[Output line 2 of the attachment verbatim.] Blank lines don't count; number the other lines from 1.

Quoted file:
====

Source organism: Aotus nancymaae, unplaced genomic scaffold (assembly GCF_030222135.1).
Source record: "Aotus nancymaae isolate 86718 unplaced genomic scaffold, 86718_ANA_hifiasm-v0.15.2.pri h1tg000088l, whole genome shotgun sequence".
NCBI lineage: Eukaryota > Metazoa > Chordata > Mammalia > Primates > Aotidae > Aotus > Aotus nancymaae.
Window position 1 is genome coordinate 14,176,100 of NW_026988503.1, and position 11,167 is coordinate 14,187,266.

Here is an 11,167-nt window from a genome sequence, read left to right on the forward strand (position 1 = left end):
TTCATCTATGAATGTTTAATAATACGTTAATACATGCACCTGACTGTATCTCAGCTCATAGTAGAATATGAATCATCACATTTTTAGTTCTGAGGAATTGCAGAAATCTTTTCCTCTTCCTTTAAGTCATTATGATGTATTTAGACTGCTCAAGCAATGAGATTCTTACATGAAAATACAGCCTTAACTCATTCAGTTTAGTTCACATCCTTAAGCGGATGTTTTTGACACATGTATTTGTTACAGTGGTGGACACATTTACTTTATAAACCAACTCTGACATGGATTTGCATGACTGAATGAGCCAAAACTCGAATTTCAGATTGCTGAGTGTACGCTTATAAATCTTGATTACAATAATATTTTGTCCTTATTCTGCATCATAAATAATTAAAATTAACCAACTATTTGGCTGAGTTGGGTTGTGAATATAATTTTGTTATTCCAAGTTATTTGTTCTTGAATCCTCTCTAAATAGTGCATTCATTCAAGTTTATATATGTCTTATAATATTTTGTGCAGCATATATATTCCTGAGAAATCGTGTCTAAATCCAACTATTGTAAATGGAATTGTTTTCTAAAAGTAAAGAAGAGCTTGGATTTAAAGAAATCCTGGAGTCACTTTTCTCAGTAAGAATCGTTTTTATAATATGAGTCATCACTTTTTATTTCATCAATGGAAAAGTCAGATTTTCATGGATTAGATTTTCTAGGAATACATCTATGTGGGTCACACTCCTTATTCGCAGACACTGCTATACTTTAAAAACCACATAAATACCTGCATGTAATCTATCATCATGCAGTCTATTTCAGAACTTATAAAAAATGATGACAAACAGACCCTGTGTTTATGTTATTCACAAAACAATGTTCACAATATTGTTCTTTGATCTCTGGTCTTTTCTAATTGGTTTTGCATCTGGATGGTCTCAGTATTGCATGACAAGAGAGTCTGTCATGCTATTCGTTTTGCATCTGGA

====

Source record: "Aotus nancymaae isolate 86718 unplaced genomic scaffold, 86718_ANA_hifiasm-v0.15.2.pri h1tg000088l, whole genome shotgun sequence".